An adjustable drag means 50 selectively adjusts the effort required to maintain rotation of the flywheel 40. The adjustable drag means includes a belt 52 which is mounted at one end 54 to the upper frame 30. The belt extends through a channel in the flywheel 40 defined by a bottom surface 56 and side walls 58. A hook or similar mounting means 60 enables weights 62 of various sizes to be connected on an opposite end 64 of the belt. By selectively adjusting the amount of weight hung on the second end of the belt, the amount of frictional drag applied by the belt 52 to the flywheel 40 is adjusted. In this manner, the amount of effort which the athlete must expend to maintain the flywheel rotating is selectively adjustable.

A pair of ropes or cables 70, 72 extend between handles 74, 76, respectively, at one end. The other ends of the cables are connected with drive means 80, 82 for selectively converting the force exerted by the athlete in pulling on the cables into rotation driving force for the flywheel 40.

With particular reference to FIG. 2, because both drive means are of analogous construction, drive means 82 will be described in detail and it is to be appreciated that the description applies by analogy to drive means 80. In the preferred embodiment, the drive means is a one-way friction clutch. However, ratchet and other drives which convert the back and forth movement of the cables to rotation of the shaft are contemplated. A pulley 84 having a rope or cable receiving recess around the outer periphery thereof is connected with a one-way frictional engagement assembly 86. The one-way assembly interconnects the pulley and the shaft 42 as the pulley rotates in a first direction relative to the shaft and allows sliding motion therebetween as the pulley rotates in the opposite direction. A cable guard 88 is mounted on the frame and extends closely adjacent the outer peripheral recess in the pulley 84 to prevent the cable or rope from jumping from the peripheral pulley recess.

A spring holder 90 is operatively connected with the pulley 84 for rotational movement therewith. A coil spring 92 spirals radially outward from the spring holder 90. One end of the spring is connected with the spring holder 90 and the other end is mounted in a spring holding block 94 which is interconnected with the upper frame 30. A metal protection plate 96 is mounted between the coil spring 92 and the frame assembly 30 for preventing the spring from engaging and damaging the frame side portions.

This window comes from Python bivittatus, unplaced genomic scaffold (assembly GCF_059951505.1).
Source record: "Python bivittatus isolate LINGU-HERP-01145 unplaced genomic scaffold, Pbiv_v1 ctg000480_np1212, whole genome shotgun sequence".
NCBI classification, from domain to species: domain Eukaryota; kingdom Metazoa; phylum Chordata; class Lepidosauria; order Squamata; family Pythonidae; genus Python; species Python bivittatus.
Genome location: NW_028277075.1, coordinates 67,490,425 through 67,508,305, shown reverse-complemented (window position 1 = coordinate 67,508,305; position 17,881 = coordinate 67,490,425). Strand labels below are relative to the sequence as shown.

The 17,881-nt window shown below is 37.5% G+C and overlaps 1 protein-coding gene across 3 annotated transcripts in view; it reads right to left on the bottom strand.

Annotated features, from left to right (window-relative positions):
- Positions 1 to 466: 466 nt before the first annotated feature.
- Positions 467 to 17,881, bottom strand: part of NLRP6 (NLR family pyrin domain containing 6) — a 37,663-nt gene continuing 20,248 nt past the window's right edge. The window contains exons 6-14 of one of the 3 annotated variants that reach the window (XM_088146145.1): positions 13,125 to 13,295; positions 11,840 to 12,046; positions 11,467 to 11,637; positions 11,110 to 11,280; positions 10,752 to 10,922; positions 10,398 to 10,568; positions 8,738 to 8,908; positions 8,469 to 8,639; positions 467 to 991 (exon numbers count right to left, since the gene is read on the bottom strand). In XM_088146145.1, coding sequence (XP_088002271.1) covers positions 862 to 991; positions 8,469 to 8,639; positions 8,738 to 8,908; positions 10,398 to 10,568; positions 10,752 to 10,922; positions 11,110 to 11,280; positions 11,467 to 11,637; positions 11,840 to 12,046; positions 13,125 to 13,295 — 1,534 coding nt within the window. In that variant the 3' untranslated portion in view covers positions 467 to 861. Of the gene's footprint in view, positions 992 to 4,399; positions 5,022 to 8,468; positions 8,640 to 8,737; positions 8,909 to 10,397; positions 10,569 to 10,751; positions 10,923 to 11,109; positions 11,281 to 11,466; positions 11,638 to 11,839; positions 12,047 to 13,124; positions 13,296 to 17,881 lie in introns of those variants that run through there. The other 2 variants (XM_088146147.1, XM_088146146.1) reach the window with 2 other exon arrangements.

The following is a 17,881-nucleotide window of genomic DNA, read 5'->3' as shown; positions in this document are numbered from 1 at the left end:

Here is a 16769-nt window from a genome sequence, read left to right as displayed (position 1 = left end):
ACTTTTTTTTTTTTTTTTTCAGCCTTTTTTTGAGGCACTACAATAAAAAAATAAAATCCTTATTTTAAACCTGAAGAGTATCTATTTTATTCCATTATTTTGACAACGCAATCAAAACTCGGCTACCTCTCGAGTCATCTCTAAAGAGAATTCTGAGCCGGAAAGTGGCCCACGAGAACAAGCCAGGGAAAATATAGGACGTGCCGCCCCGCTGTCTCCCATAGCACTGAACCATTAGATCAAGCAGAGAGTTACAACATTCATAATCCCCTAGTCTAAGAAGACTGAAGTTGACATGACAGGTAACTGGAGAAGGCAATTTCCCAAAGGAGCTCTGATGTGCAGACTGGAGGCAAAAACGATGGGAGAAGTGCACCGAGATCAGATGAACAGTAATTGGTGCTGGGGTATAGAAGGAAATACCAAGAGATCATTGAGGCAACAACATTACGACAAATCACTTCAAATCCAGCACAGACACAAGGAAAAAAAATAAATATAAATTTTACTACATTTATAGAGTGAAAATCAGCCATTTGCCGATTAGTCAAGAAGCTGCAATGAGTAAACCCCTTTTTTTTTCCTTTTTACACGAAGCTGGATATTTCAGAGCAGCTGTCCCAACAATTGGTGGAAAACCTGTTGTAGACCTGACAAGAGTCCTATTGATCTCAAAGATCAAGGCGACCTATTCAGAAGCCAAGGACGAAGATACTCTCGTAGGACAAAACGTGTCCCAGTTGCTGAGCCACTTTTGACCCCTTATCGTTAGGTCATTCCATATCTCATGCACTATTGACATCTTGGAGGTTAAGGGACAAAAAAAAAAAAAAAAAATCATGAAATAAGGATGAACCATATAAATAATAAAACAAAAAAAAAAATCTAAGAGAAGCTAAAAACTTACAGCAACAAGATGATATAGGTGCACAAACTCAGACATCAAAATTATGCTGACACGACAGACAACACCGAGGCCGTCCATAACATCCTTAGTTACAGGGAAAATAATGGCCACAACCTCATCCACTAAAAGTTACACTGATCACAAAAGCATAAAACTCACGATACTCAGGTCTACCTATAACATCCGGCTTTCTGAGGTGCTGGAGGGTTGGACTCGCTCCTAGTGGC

In operation, each time the athlete pulls one of the cables, the corresponding pulley rotates in the first direction which causes the one-way clutch assembly to engage the shaft 42 for rotation therewith. The athlete continues pulling the cable with sufficient effort to overcome the resistance provided by the coil spring, the resistance provided by the frictional drag means 50, and the inertia of the flywheel 40. Thereafter, the athlete controlledly allows the coil spring to rotate the pulley in the opposite direction such that the cable is retracted into the peripheral groove therearound. By cyclically pulling and retracting the cables, the flywheel is caused to maintain a generally constant angular velocity or speed.

With reference to FIG. 3, an electronic display provides the athlete with a ready reference of the rate at which he is exercising and the total amount of effort that he has expended since the beginning of the exercise session. The circuit includes a tachometer means 100 for determining the angular velocity or speed at which the flywheel is rotating. In one embodiment, the speed determining means includes a magnet 102 mounted on the flywheel and a reed switch 104 which closes each time the magnet passes. A speed circuit 106 converts the rate at which pulses are received from the reed switch into a signal which varies in proportion to the speed or angular velocity of the flywheel. A frictional drag means 110 determines the resistance to rotation applied by the drag means 50. A strain gauge 112 is mounted on the belt 52 to provide an electronic reading indicative of the frictional drag. The drag is proportional to the amount of weight hung on the belt and various system constants, such as the coefficient of friction between the flywheel and the belt. Optionally, other structures for determining the drag or the amount of weight hung on the hook 60 may be used. For example, a keypad may be provided so that the athlete may enter the amount of weight. A drag circuit 114 derives an indication of the drag or resistance which must be overcome to maintain rotation of the flywheel.